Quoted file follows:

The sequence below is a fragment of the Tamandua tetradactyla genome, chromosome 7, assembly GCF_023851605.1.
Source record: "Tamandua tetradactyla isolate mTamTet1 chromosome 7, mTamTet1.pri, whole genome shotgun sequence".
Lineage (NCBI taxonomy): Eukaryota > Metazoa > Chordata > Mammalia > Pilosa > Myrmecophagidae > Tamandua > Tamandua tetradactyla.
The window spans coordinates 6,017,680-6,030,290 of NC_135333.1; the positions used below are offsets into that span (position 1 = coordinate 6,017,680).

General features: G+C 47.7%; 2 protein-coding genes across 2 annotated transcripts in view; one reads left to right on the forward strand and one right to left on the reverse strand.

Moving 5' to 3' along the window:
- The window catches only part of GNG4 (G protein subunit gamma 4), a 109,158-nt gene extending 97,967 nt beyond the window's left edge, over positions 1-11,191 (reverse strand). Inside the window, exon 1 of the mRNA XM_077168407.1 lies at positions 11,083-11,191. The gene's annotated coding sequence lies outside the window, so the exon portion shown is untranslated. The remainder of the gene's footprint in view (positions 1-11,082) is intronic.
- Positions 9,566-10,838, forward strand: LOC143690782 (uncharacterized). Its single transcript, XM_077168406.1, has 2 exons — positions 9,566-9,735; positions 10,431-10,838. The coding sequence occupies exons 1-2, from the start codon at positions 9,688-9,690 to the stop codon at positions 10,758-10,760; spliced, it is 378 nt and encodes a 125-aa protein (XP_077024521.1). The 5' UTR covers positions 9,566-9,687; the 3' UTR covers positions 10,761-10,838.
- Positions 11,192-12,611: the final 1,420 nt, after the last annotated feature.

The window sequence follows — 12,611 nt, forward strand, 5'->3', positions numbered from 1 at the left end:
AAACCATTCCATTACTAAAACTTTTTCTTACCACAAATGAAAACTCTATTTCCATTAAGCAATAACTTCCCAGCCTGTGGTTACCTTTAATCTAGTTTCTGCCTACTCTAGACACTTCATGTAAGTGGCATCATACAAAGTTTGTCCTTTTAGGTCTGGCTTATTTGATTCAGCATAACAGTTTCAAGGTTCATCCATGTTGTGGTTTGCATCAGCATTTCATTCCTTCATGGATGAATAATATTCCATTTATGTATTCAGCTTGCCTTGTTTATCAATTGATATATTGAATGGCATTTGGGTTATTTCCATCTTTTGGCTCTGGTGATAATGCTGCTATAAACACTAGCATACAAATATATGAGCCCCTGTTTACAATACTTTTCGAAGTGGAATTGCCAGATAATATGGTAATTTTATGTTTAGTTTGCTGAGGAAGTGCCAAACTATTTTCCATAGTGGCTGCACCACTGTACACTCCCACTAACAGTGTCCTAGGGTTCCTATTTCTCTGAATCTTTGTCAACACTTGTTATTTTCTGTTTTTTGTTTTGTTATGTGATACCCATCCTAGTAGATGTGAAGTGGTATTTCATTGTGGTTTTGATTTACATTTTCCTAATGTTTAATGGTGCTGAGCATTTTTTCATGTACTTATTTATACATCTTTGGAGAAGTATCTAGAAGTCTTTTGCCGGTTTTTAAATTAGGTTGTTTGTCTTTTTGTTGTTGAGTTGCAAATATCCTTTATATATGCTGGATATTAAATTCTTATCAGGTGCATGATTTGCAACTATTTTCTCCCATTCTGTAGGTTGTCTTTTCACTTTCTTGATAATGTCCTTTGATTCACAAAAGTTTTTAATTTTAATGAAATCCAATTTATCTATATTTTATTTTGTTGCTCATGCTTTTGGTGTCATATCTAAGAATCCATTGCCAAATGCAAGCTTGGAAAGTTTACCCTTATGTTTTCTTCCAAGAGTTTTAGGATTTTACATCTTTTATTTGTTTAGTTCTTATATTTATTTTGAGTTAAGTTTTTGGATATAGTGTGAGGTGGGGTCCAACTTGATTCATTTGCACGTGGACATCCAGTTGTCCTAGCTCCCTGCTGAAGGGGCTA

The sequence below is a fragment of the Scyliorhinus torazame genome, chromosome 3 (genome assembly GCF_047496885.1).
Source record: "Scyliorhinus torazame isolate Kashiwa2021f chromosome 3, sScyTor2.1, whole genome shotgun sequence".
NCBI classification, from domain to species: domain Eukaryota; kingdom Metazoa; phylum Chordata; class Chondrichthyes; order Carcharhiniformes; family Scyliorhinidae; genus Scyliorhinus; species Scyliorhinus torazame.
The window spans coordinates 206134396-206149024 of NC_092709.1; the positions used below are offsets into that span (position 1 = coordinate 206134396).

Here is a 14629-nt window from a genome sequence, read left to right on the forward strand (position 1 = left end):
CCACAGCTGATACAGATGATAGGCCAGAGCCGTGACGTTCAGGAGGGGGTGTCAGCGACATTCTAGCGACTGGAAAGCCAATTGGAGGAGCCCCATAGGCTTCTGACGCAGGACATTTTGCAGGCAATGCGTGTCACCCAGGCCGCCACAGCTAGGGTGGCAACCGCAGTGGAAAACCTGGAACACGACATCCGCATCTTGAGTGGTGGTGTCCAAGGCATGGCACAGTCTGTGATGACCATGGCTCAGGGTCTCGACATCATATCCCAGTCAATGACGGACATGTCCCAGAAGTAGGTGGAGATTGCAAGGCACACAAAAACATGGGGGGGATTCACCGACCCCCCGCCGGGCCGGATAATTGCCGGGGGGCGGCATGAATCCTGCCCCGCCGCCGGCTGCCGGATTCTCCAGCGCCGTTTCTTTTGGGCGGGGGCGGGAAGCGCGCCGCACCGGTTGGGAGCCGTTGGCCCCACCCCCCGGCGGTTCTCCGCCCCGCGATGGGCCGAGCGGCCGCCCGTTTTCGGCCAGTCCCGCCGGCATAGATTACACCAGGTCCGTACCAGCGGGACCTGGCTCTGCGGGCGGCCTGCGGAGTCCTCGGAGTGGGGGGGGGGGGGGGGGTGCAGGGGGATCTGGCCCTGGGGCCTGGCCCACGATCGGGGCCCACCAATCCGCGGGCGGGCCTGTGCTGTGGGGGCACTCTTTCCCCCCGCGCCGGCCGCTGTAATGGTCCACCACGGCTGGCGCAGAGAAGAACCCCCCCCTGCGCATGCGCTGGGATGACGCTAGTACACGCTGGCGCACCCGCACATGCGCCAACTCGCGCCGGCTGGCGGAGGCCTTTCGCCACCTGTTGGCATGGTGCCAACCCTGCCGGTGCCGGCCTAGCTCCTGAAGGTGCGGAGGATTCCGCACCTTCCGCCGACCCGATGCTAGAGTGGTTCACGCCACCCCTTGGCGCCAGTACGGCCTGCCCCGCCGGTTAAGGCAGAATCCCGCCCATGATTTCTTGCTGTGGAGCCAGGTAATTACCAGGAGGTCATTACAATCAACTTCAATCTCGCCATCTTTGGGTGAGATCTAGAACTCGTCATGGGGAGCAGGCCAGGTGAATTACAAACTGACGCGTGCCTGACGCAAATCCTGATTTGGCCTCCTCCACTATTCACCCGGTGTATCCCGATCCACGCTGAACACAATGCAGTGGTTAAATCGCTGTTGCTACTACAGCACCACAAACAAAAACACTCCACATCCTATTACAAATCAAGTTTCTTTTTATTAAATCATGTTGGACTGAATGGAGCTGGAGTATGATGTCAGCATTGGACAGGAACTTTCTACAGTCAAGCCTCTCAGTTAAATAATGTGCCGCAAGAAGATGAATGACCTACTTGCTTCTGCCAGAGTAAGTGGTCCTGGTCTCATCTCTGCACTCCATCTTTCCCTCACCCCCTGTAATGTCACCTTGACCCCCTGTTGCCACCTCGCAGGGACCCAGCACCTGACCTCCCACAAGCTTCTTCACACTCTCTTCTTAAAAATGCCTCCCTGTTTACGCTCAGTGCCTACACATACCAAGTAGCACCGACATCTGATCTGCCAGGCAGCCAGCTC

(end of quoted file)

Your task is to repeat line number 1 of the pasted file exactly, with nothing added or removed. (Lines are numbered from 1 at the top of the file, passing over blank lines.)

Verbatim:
The sequence below is a fragment of the Tamandua tetradactyla genome, chromosome 7, assembly GCF_023851605.1.